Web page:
“Water is the driving force of all nature” – Leonardo da Vinci
Vineyards are a staple of American tourism and agriculture. In 2016, over 3.5 million individuals visited vineyards in Napa Valley alone to relax, eat great food, and enjoy great wine amongst friends and family. And yet, despite an increasing number of people making this trek to beautiful winery country, and despite agricultural technology continuing to improve, relatively little thought has gone into how vineyards and wineries can improve the resilience of the water and wastewater utilities upon which a clean, peaceful agricultural property is reliant.
Today, most vineyards still rely upon utilities such as septic systems and leach fields, which are similar in technology to the septic systems and leach fields that were installed two generations ago. Many properties continue to utilize these ‘traditional’ systems because of their relatively low installation costs and the tight margins that plague many winemakers. And yet, the costs of these systems remain high in other ways – with leach fields taking up significant amounts of land, leaking septic system potentially contaminating well water, and an increasing number of states putting nitrogen discharge limits into policy. When taking these costs, and expectations for future additional costs, into account, many winery owners throughout the country have begun to install and operate distributed wastewater reuse systems. These reuse systems – one of the biggest innovation in the wine industry since people began to design quirky wine labels – are a modern, cost-effective, operationally simple means of improving plant operations for the next several decades by both treating and reusing the treated water for irrigation.
In my experience, there are two primary reasons why there has been increased interest in moving away from the septic system towards an on-site reuse plant. First, septic systems are notoriously difficult to manage. According to the Environmental Protection Agency, between 10-25% of all onsite systems fail. Today, we have begun to see echoes of this failing tank issue arise in the winery world as increases in regulatory monitoring capabilities has coincided with an increased stringency surrounding nitrogen discharges and related regulatory fines. Second, in the West, concerns surrounding long-term water availability have led winemakers to seek a ‘drought-proof’ supply of water to ensure that their non-potable needs (e.g. irrigation of plants, ornamental fountains, etc.) have a guaranteed water supply regardless of their future well productivity or local potable water use restrictions. In 2016, for example, Governor Brown implemented a mandatory water use reduction across the state as the drought continued to worsen and reservoirs continued to be stressed. Who would you rather be if this were to happen again in the future – the winery with a septic system or the winery with an onsite wastewater reuse system that can treat and irrigate using Title-22 quality water produced on-site?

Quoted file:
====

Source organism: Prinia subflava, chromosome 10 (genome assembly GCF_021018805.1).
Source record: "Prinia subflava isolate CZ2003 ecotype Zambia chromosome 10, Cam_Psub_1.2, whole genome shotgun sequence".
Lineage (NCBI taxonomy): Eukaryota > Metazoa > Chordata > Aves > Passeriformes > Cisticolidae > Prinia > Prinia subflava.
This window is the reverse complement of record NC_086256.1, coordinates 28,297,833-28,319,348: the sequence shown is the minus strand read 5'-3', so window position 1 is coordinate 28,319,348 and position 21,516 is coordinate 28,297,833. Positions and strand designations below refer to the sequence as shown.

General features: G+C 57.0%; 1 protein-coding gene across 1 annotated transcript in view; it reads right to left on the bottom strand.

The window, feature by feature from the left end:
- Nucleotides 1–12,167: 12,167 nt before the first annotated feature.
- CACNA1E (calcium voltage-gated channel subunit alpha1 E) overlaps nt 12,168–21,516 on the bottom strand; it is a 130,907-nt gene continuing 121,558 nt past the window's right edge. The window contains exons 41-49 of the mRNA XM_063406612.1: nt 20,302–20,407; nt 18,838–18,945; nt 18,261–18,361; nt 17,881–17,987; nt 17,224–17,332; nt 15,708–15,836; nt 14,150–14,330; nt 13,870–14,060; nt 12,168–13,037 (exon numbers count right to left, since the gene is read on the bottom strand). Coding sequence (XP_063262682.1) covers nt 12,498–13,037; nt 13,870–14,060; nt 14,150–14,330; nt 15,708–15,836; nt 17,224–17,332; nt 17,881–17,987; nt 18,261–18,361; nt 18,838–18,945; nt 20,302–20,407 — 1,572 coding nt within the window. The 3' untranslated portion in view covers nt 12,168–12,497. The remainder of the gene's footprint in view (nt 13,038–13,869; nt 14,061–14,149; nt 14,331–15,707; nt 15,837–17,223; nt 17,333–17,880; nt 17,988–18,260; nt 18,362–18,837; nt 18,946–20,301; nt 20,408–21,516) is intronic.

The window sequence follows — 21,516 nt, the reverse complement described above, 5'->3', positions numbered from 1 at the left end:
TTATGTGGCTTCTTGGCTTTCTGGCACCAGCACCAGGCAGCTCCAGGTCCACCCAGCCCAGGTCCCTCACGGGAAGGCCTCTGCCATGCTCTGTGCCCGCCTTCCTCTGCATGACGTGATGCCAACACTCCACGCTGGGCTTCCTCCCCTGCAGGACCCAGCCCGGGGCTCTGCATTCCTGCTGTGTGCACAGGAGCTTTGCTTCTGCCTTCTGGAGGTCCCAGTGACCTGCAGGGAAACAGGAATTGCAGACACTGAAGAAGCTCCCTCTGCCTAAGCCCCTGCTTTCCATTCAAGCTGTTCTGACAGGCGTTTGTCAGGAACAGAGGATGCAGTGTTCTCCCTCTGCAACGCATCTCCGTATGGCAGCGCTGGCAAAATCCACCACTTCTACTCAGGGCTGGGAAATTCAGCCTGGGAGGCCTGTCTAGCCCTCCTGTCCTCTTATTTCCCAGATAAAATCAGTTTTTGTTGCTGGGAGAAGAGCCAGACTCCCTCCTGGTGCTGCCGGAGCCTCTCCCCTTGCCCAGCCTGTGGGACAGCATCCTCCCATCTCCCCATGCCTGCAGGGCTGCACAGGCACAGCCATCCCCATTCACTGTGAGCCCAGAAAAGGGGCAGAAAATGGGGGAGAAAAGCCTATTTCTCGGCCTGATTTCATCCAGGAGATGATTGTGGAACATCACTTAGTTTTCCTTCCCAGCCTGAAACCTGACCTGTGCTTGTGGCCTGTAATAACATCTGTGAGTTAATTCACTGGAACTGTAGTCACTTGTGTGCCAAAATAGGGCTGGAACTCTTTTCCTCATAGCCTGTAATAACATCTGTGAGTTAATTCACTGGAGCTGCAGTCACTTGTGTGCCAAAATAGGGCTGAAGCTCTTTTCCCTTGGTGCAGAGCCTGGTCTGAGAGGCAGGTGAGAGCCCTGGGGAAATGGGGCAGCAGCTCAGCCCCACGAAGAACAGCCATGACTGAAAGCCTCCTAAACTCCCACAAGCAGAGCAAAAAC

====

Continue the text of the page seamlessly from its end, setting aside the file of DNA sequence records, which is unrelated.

We understand that growers and winery owners face budgetary and operational concerns every day. Our goal is to provide a new, drought-proof, regulatory approved water supply through new affordable wastewater treatment systems. There are engineers that design, finance, install, and begin to operate new systems in a matter of just weeks to ensure that growers and vintners never have to worry about that old leaking septic tank or future drought conditions again.
For more information about the next generation of wastewater treatment and recycling systems, contact Michael Warady at firstname.lastname@example.org or (424) 832-7017.
By: Michael Warady, www.water-pod.net